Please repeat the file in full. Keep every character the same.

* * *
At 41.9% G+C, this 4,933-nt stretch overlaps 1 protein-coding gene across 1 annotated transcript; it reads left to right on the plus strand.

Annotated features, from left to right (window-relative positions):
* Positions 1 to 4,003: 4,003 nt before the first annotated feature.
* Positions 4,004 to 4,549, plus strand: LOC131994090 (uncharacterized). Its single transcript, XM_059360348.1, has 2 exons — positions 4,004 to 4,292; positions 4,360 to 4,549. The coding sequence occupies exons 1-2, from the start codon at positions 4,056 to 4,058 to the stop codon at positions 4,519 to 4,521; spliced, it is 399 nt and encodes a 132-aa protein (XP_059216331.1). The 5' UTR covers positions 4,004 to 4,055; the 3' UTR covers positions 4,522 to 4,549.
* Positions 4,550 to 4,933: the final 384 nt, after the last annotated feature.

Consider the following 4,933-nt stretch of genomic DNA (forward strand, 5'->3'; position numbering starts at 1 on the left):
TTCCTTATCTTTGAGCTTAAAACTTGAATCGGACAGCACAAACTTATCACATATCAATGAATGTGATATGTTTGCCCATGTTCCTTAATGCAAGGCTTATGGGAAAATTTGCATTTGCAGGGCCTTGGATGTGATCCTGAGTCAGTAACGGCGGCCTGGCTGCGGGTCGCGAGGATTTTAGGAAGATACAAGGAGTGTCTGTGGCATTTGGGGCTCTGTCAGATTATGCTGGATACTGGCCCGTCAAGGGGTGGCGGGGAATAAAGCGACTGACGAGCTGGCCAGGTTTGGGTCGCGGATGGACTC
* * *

At 41.9% G+C, this 4,933-nt stretch overlaps 1 protein-coding gene across 1 annotated transcript; it reads left to right on the plus strand.

Annotated features, from left to right (window-relative positions):
* Positions 1 to 4,003: 4,003 nt before the first annotated feature.
* Positions 4,004 to 4,549, plus strand: LOC131994090 (uncharacterized). Its single transcript, XM_059360348.1, has 2 exons — positions 4,004 to 4,292; positions 4,360 to 4,549. The coding sequence occupies exons 1-2, from the start codon at positions 4,056 to 4,058 to the stop codon at positions 4,519 to 4,521; spliced, it is 399 nt and encodes a 132-aa protein (XP_059216331.1). The 5' UTR covers positions 4,004 to 4,055; the 3' UTR covers positions 4,522 to 4,549.
* Positions 4,550 to 4,933: the final 384 nt, after the last annotated feature.

Consider the following 4,933-nt stretch of genomic DNA (forward strand, 5'->3'; position numbering starts at 1 on the left):
TTCCTTATCTTTGAGCTTAAAACTTGAATCGGACAGCACAAACTTATCACATATCAATGAATGTGATATGTTTGCCCATGTTCCTTAATGCAAGGCTTATGGGAAAATTTGCATTTGCAGGGCCTTGGATGTGATCCTGAGTCAGTAACGGCGGCCTGGCTGCGGGTCGCGAGGATTTTAGGAAGATACAAGGAGTGTCTGTGGCATTTGGGGCTCTGTCAGATTATGCTGGATACTGGCCCGTCAAGGGGTGGCGGGGAATAAAGCGACTGACGAGCTGGCCAGGTTTGGGTCGCGGATGGACTC